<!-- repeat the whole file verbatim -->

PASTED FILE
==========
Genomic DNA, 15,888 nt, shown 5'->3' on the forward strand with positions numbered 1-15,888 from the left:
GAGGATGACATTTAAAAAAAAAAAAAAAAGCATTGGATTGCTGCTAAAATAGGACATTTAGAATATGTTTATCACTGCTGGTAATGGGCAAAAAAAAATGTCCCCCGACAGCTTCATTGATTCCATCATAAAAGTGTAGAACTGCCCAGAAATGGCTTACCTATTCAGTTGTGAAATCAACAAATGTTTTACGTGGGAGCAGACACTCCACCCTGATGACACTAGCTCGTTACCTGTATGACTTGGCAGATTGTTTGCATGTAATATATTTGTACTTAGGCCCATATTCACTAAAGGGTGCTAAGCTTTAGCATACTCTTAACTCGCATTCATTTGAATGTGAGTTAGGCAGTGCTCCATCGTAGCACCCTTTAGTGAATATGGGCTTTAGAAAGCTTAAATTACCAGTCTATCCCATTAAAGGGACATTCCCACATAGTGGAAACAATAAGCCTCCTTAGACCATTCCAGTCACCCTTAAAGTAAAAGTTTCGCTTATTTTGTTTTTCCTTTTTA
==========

Genomic DNA, 15,888 nt, shown 5'->3' on the forward strand with positions numbered 1-15,888 from the left:
GAGGATGACATTTAAAAAAAAAAAAAAAAGCATTGGATTGCTGCTAAAATAGGACATTTAGAATATGTTTATCACTGCTGGTAATGGGCAAAAAAAAATGTCCCCCGACAGCTTCATTGATTCCATCATAAAAGTGTAGAACTGCCCAGAAATGGCTTACCTATTCAGTTGTGAAATCAACAAATGTTTTACGTGGGAGCAGACACTCCACCCTGATGACACTAGCTCGTTACCTGTATGACTTGGCAGATTGTTTGCATGTAATATATTTGTACTTAGGCCCATATTCACTAAAGGGTGCTAAGCTTTAGCATACTCTTAACTCGCATTCATTTGAATGTGAGTTAGGCAGTGCTCCATCGTAGCACCCTTTAGTGAATATGGGCTTTAGAAAGCTTAAATTACCAGTCTATCCCATTAAAGGGACATTCCCACATAGTGGAAACAATAAGCCTCCTTAGACCATTCCAGTCACCCTTAAAGTAAAAGTTTCGCTTATTTTGTTTTTCCTTTTTA